Alex, is this your experience of exercises or combat operations? Any vehicles irrespective of type, move in accordance with the tactical plan, the Operational level plan or strategically. Certainly strategic movement (such as getting from peacetime locs to Theatre) is likely to be done by airlift, sealift, rail or HETs/lighter low loaders. Although back in the day for the large exercises in Germany, then SAXON and B Vehs deployed from the UK to Germany went on their own wheels (ferry for the wet bit). Operational level movement ie moving very long distances from one part of Theatre to another (intra-Theatre)… Read more »

AlexS
AlexS (@guest_820034)
16 days ago
Reply to  Graham Moore

I am not talking Strategic level , i am talking Operational level and even Tactical.
It is my experience of reading any armored history. The movement outside road is in last 10-5km to the frontline or so if possible. Level desert, steppes, dried savana are exceptions.

Going off road is most of the time too slow.
I think i have an article from International Defence Review about the the % of really accessible terrain for armored movement in Western Europe. It was surprisingly low and even less as the unit size increases.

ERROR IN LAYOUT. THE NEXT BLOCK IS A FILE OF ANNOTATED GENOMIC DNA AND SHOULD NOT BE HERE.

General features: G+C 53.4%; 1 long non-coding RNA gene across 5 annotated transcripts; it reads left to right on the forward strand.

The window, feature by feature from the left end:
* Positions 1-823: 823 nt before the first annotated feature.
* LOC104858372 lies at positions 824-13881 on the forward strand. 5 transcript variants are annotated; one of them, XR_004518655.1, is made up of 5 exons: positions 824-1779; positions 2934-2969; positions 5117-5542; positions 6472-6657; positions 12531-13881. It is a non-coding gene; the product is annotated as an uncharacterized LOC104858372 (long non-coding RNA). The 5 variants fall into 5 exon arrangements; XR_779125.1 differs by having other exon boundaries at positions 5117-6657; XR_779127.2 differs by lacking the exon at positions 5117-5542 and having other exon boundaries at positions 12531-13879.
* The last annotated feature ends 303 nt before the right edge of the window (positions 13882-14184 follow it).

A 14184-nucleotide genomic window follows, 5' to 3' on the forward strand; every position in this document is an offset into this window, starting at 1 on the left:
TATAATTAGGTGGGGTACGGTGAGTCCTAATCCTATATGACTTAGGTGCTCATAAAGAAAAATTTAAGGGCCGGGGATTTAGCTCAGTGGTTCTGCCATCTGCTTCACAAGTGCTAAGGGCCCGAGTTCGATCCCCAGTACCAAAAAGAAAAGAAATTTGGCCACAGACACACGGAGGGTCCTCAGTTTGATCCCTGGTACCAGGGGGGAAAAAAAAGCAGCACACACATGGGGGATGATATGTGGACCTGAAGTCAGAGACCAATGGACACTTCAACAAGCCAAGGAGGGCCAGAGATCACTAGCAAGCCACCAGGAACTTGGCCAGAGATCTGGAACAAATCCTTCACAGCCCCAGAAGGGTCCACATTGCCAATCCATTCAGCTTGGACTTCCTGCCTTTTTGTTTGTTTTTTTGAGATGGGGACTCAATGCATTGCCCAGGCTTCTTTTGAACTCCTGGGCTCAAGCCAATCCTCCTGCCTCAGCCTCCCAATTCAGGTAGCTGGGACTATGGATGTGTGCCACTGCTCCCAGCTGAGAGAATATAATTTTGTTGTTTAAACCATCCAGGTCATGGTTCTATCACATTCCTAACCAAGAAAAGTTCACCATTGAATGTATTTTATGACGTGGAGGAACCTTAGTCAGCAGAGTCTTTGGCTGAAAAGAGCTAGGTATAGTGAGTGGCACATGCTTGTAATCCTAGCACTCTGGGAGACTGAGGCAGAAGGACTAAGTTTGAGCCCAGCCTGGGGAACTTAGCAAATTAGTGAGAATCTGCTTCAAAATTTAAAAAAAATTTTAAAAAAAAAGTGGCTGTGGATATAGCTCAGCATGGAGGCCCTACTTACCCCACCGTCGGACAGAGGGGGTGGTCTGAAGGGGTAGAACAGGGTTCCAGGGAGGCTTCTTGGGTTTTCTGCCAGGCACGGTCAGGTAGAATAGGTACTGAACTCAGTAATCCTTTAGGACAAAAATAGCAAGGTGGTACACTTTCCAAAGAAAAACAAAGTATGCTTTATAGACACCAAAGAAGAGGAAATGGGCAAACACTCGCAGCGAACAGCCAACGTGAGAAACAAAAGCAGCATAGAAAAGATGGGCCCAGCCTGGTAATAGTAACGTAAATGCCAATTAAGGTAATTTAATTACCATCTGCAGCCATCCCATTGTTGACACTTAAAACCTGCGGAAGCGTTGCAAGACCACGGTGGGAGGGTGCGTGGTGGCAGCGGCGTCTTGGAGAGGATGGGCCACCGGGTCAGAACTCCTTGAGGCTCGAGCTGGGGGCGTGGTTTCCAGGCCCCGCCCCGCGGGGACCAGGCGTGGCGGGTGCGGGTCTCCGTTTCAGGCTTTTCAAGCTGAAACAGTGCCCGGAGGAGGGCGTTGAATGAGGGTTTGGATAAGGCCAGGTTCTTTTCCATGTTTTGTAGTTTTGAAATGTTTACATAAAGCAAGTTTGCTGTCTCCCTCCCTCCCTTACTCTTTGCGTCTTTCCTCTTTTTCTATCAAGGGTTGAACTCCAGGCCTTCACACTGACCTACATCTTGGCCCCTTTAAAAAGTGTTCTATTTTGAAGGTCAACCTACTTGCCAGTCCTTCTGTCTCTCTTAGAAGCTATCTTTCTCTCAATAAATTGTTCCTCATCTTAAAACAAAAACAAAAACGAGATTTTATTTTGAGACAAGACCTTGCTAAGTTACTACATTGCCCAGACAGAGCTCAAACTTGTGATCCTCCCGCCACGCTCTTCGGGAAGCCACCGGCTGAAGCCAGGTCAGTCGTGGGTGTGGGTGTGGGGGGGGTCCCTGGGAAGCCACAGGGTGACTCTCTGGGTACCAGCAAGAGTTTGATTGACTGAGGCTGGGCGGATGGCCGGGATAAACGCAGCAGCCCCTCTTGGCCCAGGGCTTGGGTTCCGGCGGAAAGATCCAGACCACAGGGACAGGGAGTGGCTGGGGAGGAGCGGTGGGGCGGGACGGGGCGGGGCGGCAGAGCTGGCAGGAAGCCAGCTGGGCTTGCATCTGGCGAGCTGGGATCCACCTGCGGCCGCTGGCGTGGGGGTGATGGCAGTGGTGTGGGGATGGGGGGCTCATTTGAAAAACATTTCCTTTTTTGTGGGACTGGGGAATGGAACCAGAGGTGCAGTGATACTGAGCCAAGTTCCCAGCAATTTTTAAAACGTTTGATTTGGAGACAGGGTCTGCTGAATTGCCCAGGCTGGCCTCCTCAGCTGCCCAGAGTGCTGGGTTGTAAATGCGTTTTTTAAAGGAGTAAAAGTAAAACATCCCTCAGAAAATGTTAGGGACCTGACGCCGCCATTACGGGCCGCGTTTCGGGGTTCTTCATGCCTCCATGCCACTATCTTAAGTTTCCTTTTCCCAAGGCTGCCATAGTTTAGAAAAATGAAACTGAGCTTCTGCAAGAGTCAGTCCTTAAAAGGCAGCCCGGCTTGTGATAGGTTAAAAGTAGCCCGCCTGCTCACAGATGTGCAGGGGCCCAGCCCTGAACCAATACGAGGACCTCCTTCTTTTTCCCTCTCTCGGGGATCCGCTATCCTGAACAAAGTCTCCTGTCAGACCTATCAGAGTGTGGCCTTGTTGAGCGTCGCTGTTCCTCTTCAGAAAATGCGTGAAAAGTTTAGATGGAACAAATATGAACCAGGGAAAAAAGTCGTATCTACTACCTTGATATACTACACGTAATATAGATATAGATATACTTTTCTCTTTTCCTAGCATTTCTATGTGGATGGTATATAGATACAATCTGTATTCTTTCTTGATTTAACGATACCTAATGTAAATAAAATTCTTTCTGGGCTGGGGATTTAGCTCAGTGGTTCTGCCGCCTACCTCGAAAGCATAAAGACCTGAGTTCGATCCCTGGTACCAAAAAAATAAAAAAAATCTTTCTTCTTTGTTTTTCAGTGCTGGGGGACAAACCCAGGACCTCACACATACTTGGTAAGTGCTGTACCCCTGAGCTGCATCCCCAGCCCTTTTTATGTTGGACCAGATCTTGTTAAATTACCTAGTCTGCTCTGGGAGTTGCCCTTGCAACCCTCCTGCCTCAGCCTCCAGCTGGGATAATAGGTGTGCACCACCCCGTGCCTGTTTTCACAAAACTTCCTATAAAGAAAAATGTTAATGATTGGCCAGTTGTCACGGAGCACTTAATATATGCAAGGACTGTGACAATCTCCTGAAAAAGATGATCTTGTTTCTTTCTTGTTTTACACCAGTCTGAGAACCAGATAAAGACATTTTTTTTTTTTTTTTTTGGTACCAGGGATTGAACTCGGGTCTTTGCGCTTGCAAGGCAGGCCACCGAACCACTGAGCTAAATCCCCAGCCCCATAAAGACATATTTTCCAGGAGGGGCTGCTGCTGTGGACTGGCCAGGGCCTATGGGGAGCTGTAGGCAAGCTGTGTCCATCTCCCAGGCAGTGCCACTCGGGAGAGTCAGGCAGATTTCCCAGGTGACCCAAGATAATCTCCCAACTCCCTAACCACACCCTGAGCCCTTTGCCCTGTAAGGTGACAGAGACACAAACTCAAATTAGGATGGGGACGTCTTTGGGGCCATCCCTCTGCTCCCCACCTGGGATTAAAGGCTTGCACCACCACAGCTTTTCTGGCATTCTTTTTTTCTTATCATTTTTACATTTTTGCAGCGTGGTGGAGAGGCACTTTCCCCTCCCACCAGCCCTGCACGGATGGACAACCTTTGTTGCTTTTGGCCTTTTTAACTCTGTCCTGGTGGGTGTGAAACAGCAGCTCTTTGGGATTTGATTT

Graham Moore
Graham Moore (@guest_820244)
15 days ago
Reply to  AlexS

Thanks Alex. I did see that academic study on terrain accessibility for western Europe in fair weather conditions. It’s a lot different for eastern Europe in the rainy season – Rasputitsa mud is something else, and wheeled vehicles don’t have a chance of moving. Of course it is faster moving on roads – that is a given – and wheeled vehicles are faster on roads than tracks. But Combat is not all about driving fast on good roads in dry weather – sometimes you have to engage the enemy and also to fight to seize and hold Key and Vital… Read more »

AlexS
AlexS (@guest_820283)
15 days ago
Reply to  Graham Moore

I know very well the Battle of the Bulge it was done all by road.
Only when there was a resistance point the armored vehicles tried to find ways to bypass via trails, but trails went fast to impassable as the vehicles keep using it.

AlexS
AlexS (@guest_820286)
15 days ago
Reply to  AlexS

You cannot not move by road at operational level. There is no tempo going off road. The distance done by Germans in Ardennes 1940 by trails was small. The issue with Ardennes was not “terrain” per se. But the number of roads and small ones available.
Edit: plus deployment areas.

Last edited 14 days ago by AlexS
Graham Moore
Graham Moore (@guest_820403)
14 days ago
Reply to  AlexS